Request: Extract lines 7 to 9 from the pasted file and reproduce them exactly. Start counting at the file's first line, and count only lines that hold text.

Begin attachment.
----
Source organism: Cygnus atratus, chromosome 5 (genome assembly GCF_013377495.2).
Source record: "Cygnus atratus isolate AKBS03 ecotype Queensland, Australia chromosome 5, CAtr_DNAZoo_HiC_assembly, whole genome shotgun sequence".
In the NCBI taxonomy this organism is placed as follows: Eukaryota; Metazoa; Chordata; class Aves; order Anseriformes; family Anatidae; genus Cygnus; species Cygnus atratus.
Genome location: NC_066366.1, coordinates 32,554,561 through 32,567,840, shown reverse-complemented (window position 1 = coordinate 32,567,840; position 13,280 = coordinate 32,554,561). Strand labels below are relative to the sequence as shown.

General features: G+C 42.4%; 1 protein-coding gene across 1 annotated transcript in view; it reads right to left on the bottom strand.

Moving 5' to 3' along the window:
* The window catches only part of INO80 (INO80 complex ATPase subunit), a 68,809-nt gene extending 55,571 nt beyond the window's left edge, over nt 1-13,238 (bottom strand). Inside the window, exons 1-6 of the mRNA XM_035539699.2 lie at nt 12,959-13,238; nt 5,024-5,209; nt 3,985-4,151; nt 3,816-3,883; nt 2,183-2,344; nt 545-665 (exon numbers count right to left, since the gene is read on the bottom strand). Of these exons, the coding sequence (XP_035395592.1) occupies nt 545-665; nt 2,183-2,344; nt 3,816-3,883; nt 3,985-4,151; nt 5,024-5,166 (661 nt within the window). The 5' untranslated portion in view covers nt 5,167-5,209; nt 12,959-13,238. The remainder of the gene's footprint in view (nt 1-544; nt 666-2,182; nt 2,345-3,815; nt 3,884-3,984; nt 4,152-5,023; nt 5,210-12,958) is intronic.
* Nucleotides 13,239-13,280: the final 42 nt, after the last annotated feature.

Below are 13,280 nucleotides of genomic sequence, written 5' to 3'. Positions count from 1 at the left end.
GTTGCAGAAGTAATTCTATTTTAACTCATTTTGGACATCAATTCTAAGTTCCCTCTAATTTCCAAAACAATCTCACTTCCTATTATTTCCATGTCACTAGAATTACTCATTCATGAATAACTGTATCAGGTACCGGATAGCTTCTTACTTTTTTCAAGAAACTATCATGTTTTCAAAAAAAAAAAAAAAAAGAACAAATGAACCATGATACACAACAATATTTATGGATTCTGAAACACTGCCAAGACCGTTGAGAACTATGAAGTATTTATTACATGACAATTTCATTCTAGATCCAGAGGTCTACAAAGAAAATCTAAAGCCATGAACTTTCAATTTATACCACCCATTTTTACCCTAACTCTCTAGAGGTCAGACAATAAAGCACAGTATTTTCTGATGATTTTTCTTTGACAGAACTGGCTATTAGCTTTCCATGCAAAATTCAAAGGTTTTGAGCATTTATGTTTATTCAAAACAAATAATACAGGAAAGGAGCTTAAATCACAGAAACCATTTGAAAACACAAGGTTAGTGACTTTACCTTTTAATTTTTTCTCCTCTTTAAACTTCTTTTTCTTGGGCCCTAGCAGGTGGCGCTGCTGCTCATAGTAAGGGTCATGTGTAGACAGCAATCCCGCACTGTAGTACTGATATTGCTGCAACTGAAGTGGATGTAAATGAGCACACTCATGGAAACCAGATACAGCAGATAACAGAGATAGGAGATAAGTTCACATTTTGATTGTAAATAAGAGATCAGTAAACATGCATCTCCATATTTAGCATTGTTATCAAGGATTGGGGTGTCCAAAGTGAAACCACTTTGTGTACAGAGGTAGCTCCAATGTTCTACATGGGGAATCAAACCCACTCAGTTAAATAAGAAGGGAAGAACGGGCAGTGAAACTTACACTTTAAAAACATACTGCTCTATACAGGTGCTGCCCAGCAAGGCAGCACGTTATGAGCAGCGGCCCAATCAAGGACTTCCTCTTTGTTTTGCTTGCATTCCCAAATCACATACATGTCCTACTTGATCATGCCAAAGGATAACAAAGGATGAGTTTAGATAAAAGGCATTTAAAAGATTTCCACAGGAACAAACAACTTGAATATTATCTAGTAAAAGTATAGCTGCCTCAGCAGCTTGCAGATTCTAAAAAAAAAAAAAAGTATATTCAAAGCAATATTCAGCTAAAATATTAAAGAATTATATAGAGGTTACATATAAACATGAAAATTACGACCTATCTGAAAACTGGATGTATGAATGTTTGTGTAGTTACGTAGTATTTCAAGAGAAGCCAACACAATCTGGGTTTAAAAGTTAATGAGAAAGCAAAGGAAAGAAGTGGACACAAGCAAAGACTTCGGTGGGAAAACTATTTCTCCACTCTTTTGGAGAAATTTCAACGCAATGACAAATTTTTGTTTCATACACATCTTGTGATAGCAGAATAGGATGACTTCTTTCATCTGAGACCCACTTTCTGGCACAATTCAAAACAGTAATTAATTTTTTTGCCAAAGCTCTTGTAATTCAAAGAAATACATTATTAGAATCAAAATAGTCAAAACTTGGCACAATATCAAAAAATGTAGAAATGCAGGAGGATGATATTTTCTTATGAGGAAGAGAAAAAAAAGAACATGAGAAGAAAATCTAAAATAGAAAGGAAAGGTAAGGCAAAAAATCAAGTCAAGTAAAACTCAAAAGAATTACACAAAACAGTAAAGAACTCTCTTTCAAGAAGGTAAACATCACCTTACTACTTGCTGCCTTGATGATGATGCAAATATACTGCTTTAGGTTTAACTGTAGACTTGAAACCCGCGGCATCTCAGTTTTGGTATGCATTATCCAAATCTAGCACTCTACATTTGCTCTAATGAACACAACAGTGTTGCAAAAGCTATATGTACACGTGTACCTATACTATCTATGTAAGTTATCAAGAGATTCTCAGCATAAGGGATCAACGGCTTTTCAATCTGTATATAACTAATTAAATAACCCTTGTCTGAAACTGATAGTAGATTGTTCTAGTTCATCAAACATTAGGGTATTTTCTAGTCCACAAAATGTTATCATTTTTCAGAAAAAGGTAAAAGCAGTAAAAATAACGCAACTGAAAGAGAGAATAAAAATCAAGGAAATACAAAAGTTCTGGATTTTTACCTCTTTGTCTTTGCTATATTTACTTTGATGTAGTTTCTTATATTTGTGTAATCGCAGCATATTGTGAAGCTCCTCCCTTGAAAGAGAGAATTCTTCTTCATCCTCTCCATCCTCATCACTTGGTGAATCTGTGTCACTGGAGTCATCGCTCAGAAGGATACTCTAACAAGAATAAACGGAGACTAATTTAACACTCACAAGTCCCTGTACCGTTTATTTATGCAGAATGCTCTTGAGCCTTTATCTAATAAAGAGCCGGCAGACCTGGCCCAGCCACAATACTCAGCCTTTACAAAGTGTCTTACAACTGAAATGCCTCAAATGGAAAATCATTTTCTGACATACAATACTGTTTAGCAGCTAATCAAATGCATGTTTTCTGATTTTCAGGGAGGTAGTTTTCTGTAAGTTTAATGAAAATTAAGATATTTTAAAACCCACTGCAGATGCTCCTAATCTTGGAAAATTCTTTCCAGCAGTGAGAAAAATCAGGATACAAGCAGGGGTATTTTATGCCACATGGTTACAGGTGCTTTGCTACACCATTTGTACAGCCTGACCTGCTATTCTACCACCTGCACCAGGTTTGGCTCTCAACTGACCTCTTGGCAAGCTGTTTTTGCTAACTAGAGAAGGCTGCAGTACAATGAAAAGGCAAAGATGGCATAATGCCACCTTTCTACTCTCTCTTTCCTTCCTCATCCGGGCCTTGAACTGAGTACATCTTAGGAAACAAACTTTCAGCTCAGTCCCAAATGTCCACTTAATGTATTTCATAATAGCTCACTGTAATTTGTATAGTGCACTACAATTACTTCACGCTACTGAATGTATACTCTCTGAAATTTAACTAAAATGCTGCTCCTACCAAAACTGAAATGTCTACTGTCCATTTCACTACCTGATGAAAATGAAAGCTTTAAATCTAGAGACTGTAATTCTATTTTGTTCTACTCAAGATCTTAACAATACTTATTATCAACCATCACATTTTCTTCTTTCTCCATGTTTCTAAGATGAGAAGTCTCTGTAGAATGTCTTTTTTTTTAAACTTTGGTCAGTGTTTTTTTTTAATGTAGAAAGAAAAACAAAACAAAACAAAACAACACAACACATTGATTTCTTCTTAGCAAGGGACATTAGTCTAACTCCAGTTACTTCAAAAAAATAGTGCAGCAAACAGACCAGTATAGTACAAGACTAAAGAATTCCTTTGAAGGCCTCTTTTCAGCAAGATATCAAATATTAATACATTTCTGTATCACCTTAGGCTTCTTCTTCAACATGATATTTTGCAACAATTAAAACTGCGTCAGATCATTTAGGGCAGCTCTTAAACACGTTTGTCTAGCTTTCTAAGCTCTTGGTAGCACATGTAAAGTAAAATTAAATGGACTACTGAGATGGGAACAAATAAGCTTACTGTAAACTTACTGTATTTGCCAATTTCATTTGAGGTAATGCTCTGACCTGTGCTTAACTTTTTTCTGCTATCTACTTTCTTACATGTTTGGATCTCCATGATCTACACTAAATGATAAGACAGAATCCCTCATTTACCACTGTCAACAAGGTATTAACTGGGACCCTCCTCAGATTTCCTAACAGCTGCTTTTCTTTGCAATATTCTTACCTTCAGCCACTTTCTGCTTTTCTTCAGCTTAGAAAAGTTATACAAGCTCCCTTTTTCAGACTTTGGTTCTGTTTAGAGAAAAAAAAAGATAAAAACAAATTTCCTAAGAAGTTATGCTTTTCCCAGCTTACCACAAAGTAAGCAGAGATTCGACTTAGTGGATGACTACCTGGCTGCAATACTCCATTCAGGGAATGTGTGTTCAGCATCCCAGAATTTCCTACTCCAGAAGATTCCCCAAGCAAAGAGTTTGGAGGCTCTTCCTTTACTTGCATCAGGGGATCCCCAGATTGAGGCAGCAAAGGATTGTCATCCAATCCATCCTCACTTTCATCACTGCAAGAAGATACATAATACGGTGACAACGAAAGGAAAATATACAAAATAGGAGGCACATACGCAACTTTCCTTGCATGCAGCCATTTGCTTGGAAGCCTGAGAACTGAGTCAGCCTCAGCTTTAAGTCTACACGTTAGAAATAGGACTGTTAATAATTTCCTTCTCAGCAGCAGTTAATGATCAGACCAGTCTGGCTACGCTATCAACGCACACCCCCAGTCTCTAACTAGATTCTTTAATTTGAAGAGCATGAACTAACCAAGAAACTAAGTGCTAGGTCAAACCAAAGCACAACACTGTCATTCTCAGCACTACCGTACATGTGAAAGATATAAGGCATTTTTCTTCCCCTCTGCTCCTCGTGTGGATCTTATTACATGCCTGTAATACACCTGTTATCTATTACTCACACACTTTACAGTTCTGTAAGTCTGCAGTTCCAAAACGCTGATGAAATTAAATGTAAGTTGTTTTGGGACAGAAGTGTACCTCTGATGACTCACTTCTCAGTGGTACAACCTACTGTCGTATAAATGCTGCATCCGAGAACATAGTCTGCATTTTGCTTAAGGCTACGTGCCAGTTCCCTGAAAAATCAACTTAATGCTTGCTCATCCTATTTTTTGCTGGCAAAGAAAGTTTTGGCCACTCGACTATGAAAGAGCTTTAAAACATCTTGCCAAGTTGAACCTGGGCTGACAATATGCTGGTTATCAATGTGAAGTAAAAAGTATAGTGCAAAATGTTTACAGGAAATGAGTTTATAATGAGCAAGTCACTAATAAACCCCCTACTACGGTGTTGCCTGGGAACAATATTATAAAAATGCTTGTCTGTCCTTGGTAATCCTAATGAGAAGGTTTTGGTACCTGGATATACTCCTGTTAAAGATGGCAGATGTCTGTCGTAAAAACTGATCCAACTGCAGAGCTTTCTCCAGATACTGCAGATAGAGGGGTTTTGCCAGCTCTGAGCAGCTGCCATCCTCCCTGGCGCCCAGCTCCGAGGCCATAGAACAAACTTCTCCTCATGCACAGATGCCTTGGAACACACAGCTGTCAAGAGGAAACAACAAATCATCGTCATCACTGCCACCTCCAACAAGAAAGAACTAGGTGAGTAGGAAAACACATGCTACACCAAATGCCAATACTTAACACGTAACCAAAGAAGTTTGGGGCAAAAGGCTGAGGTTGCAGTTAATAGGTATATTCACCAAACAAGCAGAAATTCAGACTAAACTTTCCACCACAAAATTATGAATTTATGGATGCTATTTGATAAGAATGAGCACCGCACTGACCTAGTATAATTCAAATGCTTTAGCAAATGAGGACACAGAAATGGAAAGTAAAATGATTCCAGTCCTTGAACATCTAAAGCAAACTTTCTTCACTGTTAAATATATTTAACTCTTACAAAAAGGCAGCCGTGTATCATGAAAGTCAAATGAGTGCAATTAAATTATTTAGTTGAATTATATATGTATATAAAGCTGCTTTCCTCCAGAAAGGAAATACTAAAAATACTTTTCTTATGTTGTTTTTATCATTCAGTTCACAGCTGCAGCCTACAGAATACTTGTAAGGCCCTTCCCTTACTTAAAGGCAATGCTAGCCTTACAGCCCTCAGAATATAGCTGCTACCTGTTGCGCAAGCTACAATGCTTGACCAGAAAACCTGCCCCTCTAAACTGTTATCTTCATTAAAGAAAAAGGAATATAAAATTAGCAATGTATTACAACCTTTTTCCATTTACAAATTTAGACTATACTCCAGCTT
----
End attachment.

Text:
* The window catches only part of INO80 (INO80 complex ATPase subunit), a 68,809-nt gene extending 55,571 nt beyond the window's left edge, over nt 1-13,238 (bottom strand). Inside the window, exons 1-6 of the mRNA XM_035539699.2 lie at nt 12,959-13,238; nt 5,024-5,209; nt 3,985-4,151; nt 3,816-3,883; nt 2,183-2,344; nt 545-665 (exon numbers count right to left, since the gene is read on the bottom strand). Of these exons, the coding sequence (XP_035395592.1) occupies nt 545-665; nt 2,183-2,344; nt 3,816-3,883; nt 3,985-4,151; nt 5,024-5,166 (661 nt within the window). The 5' untranslated portion in view covers nt 5,167-5,209; nt 12,959-13,238. The remainder of the gene's footprint in view (nt 1-544; nt 666-2,182; nt 2,345-3,815; nt 3,884-3,984; nt 4,152-5,023; nt 5,210-12,958) is intronic.
* Nucleotides 13,239-13,280: the final 42 nt, after the last annotated feature.

Below are 13,280 nucleotides of genomic sequence, written 5' to 3'. Positions count from 1 at the left end.